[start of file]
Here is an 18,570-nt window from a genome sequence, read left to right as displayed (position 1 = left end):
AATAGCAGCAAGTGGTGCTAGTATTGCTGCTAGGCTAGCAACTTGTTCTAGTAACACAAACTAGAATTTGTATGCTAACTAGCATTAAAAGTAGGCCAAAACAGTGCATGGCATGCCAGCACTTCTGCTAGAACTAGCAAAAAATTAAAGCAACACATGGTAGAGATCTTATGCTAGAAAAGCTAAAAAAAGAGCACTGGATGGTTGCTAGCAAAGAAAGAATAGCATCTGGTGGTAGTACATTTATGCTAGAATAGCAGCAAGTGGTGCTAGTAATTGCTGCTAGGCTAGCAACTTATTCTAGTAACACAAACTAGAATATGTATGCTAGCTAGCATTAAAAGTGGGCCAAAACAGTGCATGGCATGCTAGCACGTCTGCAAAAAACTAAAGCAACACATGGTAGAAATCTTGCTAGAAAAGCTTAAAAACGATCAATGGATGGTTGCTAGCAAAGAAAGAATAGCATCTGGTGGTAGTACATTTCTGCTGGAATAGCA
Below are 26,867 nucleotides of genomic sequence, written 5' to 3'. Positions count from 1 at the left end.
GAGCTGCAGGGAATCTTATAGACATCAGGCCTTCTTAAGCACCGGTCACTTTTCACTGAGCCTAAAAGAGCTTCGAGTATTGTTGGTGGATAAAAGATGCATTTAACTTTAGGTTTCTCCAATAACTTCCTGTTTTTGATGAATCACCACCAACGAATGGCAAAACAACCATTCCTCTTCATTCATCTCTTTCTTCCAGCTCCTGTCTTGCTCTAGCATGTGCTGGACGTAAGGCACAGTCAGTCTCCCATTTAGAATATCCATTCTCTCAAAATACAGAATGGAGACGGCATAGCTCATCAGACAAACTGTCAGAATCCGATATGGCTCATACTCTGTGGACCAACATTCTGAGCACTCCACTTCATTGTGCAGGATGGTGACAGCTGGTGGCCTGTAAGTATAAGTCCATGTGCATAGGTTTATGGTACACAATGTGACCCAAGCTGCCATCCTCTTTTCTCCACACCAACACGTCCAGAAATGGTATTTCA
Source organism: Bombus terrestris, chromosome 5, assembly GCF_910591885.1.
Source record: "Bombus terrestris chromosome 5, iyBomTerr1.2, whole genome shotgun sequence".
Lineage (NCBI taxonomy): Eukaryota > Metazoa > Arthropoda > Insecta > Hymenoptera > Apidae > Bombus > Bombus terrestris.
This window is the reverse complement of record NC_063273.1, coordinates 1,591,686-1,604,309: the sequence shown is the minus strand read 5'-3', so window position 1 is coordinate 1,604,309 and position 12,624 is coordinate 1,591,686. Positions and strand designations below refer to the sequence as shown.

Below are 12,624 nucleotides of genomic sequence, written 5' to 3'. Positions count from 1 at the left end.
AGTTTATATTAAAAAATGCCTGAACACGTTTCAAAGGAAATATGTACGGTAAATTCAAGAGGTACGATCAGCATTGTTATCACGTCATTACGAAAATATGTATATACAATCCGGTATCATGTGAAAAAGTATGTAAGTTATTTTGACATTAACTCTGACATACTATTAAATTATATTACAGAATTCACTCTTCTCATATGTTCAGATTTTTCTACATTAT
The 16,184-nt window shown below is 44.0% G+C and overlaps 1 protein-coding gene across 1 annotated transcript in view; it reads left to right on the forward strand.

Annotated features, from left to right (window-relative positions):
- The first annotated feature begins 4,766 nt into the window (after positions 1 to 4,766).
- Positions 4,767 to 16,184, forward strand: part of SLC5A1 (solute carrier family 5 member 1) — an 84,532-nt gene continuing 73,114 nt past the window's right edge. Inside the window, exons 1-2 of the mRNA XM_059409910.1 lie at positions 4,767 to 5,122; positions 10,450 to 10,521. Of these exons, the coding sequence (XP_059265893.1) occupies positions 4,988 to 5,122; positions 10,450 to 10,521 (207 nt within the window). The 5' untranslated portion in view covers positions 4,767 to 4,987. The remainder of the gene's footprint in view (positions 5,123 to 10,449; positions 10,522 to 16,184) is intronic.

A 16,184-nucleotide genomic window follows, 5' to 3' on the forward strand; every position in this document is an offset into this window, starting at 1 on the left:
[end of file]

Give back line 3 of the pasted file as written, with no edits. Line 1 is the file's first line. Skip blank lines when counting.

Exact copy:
Below are 26,867 nucleotides of genomic sequence, written 5' to 3'. Positions count from 1 at the left end.